A Nordic rift has opened up over plans to ease coronavirus restrictions, with Sweden excluded from plans by Denmark and Norway to reopen their borders to tourists from some countries next month.
During news conferences taking place simultaneously on Friday, the Danish prime minister, Mette Frederiksen, and the Norwegian prime minister, Erna Solberg, said most restrictions would end on 15 June.
The leaders said they would allow tourists to travel between the two countries, and Denmark will also welcome tourists from Germany and Iceland. But tourists from Sweden will still not be able to visit, with Frederiksen telling journalists that the two countries were in different places when it came to the coronavirus.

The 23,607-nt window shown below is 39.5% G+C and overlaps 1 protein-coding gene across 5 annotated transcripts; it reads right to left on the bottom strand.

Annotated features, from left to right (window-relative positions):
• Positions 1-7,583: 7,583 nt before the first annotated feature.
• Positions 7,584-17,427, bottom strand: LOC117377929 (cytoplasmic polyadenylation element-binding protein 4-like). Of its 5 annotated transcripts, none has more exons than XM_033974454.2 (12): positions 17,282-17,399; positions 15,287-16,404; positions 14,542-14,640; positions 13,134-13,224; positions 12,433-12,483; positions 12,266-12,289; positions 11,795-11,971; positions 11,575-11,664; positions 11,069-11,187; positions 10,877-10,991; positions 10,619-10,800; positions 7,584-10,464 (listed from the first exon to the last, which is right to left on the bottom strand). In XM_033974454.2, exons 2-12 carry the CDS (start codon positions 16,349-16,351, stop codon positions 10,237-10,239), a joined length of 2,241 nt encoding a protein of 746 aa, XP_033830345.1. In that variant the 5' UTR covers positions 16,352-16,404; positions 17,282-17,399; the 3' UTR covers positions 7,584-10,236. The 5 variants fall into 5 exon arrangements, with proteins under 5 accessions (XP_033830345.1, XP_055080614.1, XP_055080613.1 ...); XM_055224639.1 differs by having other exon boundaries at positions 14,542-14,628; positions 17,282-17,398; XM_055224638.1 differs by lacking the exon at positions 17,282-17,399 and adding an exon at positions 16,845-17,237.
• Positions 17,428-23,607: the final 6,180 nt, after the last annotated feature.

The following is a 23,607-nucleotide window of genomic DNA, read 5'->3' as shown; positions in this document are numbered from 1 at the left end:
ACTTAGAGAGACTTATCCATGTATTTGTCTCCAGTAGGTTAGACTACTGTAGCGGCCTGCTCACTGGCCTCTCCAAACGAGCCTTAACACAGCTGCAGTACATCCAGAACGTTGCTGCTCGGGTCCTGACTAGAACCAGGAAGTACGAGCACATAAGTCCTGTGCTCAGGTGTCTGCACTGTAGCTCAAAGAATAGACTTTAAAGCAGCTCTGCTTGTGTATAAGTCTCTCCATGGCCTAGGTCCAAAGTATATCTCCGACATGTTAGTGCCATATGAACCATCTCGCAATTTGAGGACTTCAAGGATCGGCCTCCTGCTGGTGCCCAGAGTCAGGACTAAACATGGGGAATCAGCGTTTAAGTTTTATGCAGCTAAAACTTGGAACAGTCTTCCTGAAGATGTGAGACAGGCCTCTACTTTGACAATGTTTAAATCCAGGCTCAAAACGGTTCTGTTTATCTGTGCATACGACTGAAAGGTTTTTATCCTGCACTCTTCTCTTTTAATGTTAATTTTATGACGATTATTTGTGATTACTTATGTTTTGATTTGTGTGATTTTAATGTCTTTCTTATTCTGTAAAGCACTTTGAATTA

On Friday Sweden’s public health authority reported a further 84 deaths from Covid-19. The country’s total death toll from the outbreak now stands at 4,350, about four times the combined total of the other Nordic countries. Sweden has chosen not to impose the kinds of compulsory lockdown measures imposed by its neighbours and elsewhere across Europe, instead opting for public health advice.
Earlier this week, Sweden’s foreign minister, Ann Linde, warned that excluding Sweden from moves to open borders across the Nordic region would be a political decision and not justifiable on health grounds. On Thursday, Norway said it would reopen its borders to business travel from all its Nordic neighbours.